Saudi Arabia sees first female voter registrations

Voter registration began in the Two Holy Cities on Sunday, a week earlier than the rest of the Kingdom

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They don’t know each other, and are separated by about 450km, but Jamal Al-Saadi and Safinaz Abu Al-Shamat became the first two Saudi women to register as voters for the upcoming third municipal elections in Madinah and Makkah respectively.

“The participation of the Saudi women in the municipal elections as voters and candidates was a dream for us,” Saadi said. “The move will enable Saudi women to have a say in the process of the decision-making.”

Voter registration began in the Two Holy Cities on Sunday, a week earlier than the rest of the Kingdom. Both women said they had thoroughly prepared all the documents they would need so that nothing would stop them from participating in elections for the first time.

“I was quite ready for this day,” Saadi said. “I have prepared all the documents needed to obtain a voter's card. This is a nice experience to go through. We are just at the beginning of the road.”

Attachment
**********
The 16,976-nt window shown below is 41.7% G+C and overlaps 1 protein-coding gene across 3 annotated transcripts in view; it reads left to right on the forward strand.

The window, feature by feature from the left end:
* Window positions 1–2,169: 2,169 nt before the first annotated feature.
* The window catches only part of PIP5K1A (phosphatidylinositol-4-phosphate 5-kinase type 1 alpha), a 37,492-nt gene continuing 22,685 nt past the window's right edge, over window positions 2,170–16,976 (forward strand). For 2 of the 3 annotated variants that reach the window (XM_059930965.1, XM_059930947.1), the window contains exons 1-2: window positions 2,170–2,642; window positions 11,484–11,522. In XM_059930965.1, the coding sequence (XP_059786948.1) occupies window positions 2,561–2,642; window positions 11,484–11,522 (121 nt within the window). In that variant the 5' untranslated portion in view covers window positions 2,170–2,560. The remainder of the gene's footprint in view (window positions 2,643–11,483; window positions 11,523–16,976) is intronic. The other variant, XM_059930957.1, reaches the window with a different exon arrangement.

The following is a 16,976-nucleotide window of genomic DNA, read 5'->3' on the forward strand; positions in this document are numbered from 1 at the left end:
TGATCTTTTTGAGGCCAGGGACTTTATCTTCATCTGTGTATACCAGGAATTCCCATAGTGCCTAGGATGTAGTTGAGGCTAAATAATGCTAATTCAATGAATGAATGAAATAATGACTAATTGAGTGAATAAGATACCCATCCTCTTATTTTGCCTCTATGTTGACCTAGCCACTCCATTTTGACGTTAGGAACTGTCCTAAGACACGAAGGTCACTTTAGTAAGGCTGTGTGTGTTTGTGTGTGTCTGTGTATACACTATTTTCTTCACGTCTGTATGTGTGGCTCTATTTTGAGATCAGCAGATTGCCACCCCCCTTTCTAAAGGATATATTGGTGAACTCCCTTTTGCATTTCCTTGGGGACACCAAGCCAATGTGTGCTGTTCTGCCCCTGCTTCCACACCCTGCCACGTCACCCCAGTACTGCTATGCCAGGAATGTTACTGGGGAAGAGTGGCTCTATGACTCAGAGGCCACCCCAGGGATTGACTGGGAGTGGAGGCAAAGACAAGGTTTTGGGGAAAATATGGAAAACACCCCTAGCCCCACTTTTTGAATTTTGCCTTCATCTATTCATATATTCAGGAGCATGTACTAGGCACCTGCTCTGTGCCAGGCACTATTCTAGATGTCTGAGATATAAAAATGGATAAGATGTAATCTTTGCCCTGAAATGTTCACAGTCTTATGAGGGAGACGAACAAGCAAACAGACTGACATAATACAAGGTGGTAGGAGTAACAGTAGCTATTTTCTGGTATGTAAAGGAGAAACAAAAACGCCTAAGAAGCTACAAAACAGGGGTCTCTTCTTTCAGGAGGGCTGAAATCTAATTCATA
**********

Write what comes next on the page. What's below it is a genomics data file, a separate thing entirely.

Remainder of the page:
Shamat said she had left home extra early because of her determination to register.

“I was the first woman to arrive at the center,” she said. “I was the first to register and the first to obtain a voter's card in Makkah.” Shamat added that is was a national duty for women to participate in the elections.

In Madinah, Saadi didn’t dismiss the possibility of nominating herself for candidacy.

"I may have such ambitions — I love to go through this experience till the very end.”

She made it clear that if she didn’t run as a candidate herself, she would vote only for the candidate whose bio-data is very well known to her and who has a good program to serve the country and its people.

Saadi is a businesswoman, and she has chaired the real estate committee of the Madinah Chamber of Commerce and Industry. She is well known among the city’s intellectual, cultural and literary circles.

In Makkah, Shamat is a teacher at one of the city’s girl’s schools, and volunteered for the summer camps organized in the city this year. In addition to Shamat, four other women in Makkah also registered on Sunday to vote.

Makkah’s election coordinator, Ihab Al-Rifaie, said the low turnover of women was due to the fact that Sunday was the first day for registration, and that he expected the number of women registering to increase with time.

The youngest woman to register so far was Aliyah Al-Diais, who just turned 18, while the first man to register was Mazen Al-Mutairi, according to Al-Hayat newspaper on Monday. Voter registration lasts for 21 days.

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